Food Poisoning:

List of Long-Term Complications

Aside from common symptoms, those with a food-related illness can develop more severe complications; those at the greatest risk for developing complications are children, elderly persons, and those with immune systems that are already compromised (such as those suffering from HIV and AIDS). Healthy persons, however, are not immune to complications, which develop due to certain strains of bacteria. Some complications which develop from food-related illnesses include:

Guillain-Barré Syndrome: This rare disorder is marked by weakness culminating in temporary paralysis caused by attacks on the peripheral nervous system by the immune system. The infection, typically caused by Campylobacter, triggers this action and it usually become evident within a few weeks following the illness. Immediate treatment, in most cases, leads to a full recovery. It occurs in about 1 out of every 1000 cases.

Hemolytic Uremic Syndrome (HUS): This can follow E. coli O157:H7 infections and results in the destruction of red blood cells, damage to the lining of blood vessel walls, and can even cause kidney failure. This complication develops in 2%-7% of cases and is the leading cause of acute kidney failure in children. Furthermore, about 33% of those who contract HUS develop abnormal kidney function later in life, some even needing long-term dialysis. Another 8% of HUS patients struggle with other complications later in life, including high blood pressure, seizures, blindness, paralysis, and the problems resulting from having a portion of their bowel removed. Even with intensive care, 3%-5% of HUS patients die because of it.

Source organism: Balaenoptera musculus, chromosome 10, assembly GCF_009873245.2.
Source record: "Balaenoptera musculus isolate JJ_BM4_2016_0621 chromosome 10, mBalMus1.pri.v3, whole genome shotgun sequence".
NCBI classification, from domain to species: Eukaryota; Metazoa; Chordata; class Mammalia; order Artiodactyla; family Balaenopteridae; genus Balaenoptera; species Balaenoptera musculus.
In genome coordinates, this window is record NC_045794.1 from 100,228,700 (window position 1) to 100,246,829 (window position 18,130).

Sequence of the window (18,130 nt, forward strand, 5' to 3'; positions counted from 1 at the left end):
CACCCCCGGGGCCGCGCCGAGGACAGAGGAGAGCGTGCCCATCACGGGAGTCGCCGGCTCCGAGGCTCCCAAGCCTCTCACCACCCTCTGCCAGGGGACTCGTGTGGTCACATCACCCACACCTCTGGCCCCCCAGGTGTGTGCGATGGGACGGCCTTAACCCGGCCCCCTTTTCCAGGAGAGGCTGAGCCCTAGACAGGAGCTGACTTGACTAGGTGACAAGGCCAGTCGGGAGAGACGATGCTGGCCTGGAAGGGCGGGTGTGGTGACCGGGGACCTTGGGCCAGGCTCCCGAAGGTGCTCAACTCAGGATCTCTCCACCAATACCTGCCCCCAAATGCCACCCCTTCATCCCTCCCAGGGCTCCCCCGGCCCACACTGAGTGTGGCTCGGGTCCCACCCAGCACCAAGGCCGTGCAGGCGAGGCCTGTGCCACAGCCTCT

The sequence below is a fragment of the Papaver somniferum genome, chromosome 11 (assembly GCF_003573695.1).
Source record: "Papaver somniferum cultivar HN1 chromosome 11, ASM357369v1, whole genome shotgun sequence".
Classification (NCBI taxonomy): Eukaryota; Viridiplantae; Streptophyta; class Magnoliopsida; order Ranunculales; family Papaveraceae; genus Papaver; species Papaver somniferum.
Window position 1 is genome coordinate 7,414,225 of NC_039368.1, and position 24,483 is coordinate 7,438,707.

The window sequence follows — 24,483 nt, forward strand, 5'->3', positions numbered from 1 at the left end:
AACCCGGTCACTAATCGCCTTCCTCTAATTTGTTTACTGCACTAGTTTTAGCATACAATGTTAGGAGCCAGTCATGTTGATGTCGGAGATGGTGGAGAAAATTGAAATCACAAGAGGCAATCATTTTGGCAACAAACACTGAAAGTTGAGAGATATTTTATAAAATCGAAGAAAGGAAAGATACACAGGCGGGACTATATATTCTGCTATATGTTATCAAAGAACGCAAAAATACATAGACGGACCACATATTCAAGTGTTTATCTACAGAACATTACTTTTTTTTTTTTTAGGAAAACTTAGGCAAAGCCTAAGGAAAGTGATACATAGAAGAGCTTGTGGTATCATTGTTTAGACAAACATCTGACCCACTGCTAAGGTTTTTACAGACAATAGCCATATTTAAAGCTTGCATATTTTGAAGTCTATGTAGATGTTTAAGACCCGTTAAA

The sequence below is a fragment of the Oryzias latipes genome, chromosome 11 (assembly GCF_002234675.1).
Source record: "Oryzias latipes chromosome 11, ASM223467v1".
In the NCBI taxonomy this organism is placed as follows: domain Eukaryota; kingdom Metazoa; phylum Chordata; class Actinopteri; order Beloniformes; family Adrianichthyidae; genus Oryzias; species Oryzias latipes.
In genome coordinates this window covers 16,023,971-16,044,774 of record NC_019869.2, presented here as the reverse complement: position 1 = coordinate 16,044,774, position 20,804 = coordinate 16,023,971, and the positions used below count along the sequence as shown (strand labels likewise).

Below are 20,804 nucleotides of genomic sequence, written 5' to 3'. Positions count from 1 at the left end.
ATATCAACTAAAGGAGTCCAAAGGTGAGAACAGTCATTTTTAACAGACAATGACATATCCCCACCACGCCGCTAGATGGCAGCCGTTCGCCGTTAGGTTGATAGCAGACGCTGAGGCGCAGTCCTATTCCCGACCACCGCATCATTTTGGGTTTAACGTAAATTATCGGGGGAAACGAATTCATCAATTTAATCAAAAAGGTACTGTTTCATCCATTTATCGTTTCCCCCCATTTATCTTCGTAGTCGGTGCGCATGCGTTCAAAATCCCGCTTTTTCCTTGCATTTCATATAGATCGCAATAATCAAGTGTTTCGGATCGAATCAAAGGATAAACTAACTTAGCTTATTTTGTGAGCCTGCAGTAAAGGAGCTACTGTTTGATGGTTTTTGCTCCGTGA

Thrombotic Thrombocytopenic Purpura (TTP): Adult HUS is sometimes called TTP because of their similar medical features. TTP causes low blood platelet counts, anemia, and in some cases, kidney failure.

Reiter’s Syndrome: A possible complication of Salmonella, Reiter’s Syndrome is also called reactive arthritis. Symptoms, which occur between 1-3 weeks following the infection, include pain in the joints (particularly fingers, toes, ankles, knees and hips), irritation of the eyes (conjunctivitis), and painful urination. Most recover in less than 1 year, but in some this can lead to chronic arthritis. It should be noted that other foodborne illness which cause gastroenteritis, such as Campylobacter and Shigella, may also cause Reiter’s Syndrome.

Another complication which can be quite serious, especially in cases of Shigella, is severe dehydration. Systemic infections can also result (this is when the bacteria spreads and enters the bloodstream). Finally, Hepatitis A results in prolonged or relapsing symptoms (over a 6-9 month period) in about 15% of those infected.

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